02-ProgrammingByExample - The Art and Science of An...

Info iconThis preview shows pages 1–4. Sign up to view the full content.

View Full Document Right Arrow Icon

Info iconThis preview has intentionally blurred sections. Sign up to view the full version.

View Full DocumentRight Arrow Icon

Info iconThis preview has intentionally blurred sections. Sign up to view the full version.

View Full DocumentRight Arrow Icon
This is the end of the preview. Sign up to access the rest of the document.

Unformatted text preview: The Art and Science of An Introduction to Computer Science ERIC S. ROBERTS Jav a Programming by Example C H A P T E R 2 Example is always more efficacious than precept. Samuel Johnson, Rasselas, 1759 2.1 The Hello world program 2.2 Perspectives on the programming process 2.3 A program to add two numbers 2.4 Programming idioms and patterns 2.5 Classes and objects 2.6 Graphical programs The Hello World Program One of the important influences on the design of Java was the C programming language, which was developed at Bell Labs in the early 1970s. The primary reference manual for C was written by Brian Kernighan and Dennis Ritchie. On the first page of their book, the authors suggest that the first step in learning any language is to write a simple program that prints the message hello, world on the display. That advice remains sound today. 1.1 Getting Started The only way to learn a new programming language is to write programs in it. The first program to write is the same for all languages: Print the words hello, world This is the big hurdle; to leap over it you have to be able to create the program text somewhere, compile it, load it, run it, and find out where your output went. With these mechanical details mastered, everything else is comparatively easy. In C, the program to print hello, world is #include <stdio.h> main() { printf("hello, world"); } The Hello World Program in Java /* * File: HelloProgram.java * ----------------------- * This program displays "hello, world" on the screen. * It is inspired by the first program in Brian * Kernighan and Dennis Ritchie's classic book, * The C Programming Language. */ import acm.graphics.*; import acm.program.*; public class HelloProgram extends GraphicsProgram { public void run() { add( new GLabel( "hello, world", 100, 75 ) ); } } /* * File: HelloProgram.java * ----------------------- * This program displays "hello, world" on the screen. * It is inspired by the first program in Brian * Kernighan and Dennis Ritchie's classic book, * The C Programming Language. */ The simple Hello World example illustrates several features that are common to the programs you will see in this book. This first few lines (everything between /* and */ ) are an example of a comment , which is intended for human readers. import acm.graphics.*; import acm.program.*; public class HelloProgram extends GraphicsProgram { public void run() { add( new GLabel( "hello, world", 100, 75 ) ); } } The next two lines are the imports , which indicate what library packages the program uses. The last few lines in the file define the HelloProgram class, which the extends keyword identifies as a GraphicsProgram ....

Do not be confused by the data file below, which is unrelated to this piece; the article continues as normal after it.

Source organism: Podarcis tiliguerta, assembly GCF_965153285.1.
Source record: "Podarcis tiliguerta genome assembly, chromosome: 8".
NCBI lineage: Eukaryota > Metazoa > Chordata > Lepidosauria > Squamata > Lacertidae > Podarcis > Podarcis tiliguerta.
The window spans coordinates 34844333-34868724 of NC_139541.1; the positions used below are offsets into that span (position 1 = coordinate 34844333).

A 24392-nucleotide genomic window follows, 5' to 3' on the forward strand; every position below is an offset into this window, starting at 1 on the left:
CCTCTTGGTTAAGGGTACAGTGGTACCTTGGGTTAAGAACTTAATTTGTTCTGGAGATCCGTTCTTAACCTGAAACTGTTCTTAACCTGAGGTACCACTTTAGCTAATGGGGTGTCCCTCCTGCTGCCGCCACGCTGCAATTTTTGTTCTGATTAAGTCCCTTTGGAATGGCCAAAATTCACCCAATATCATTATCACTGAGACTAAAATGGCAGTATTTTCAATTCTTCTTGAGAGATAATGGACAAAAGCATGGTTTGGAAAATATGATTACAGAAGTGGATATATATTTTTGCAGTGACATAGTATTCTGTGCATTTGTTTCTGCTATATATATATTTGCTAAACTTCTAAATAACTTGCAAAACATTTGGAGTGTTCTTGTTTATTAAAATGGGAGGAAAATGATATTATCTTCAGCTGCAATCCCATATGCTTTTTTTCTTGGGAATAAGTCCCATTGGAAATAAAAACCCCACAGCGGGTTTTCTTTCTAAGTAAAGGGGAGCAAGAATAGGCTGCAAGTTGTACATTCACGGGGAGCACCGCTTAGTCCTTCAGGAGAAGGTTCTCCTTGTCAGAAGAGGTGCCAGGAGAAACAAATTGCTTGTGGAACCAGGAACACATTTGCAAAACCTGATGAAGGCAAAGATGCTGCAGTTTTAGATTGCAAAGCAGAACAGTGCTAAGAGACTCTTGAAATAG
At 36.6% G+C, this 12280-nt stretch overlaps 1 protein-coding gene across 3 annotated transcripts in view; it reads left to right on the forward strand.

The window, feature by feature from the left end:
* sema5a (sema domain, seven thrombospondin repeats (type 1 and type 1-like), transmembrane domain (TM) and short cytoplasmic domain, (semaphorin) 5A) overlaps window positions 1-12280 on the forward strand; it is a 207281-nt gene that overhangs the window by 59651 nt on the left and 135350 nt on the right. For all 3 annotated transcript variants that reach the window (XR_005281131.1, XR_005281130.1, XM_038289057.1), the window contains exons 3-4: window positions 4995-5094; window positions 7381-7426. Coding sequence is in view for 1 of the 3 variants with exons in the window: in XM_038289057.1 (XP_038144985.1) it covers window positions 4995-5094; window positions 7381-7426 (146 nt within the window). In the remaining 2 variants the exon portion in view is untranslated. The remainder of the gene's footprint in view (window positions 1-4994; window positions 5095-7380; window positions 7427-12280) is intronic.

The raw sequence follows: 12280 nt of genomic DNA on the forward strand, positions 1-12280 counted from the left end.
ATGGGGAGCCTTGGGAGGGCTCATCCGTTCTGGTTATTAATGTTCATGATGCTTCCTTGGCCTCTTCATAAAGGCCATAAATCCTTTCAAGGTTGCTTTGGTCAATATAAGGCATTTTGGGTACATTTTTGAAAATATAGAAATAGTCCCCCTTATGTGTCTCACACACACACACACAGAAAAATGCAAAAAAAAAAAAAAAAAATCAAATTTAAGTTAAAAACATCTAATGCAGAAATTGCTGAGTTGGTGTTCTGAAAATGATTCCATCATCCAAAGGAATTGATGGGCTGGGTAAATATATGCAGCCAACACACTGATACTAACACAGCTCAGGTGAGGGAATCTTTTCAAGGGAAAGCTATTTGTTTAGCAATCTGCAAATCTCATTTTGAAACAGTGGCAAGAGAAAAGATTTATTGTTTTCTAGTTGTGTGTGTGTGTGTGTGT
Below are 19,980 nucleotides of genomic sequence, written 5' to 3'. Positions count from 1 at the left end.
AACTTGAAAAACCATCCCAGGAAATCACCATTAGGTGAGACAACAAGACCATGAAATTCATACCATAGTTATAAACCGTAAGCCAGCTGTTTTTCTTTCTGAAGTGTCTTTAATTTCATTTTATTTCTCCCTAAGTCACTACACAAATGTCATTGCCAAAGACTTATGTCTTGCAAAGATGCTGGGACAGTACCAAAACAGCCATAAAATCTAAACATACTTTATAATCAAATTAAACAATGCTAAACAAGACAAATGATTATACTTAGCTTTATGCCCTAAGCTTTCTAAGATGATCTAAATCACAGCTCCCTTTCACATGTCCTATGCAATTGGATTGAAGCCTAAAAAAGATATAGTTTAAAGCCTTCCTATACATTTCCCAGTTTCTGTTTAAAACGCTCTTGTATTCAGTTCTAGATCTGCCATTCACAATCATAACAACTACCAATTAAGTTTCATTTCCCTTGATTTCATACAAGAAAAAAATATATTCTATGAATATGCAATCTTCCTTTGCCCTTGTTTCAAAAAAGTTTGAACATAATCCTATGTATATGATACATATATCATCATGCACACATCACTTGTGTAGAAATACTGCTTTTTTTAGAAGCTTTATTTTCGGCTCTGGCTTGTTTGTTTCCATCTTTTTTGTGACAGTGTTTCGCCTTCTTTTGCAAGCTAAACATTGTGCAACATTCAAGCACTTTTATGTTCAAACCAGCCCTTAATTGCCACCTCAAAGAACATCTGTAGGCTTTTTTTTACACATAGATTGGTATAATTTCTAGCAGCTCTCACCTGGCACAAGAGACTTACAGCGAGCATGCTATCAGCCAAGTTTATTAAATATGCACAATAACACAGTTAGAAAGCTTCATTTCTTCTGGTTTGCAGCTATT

View Full Document

This note was uploaded on 10/27/2009 for the course COMP SCI 1MD3 taught by Professor Various during the Winter '07 term at McMaster University.

Page1 / 23

02-ProgrammingByExample - The Art and Science of An...

This preview shows document pages 1 - 4. Sign up to view the full document.

View Full Document Right Arrow Icon
Ask a homework question - tutors are online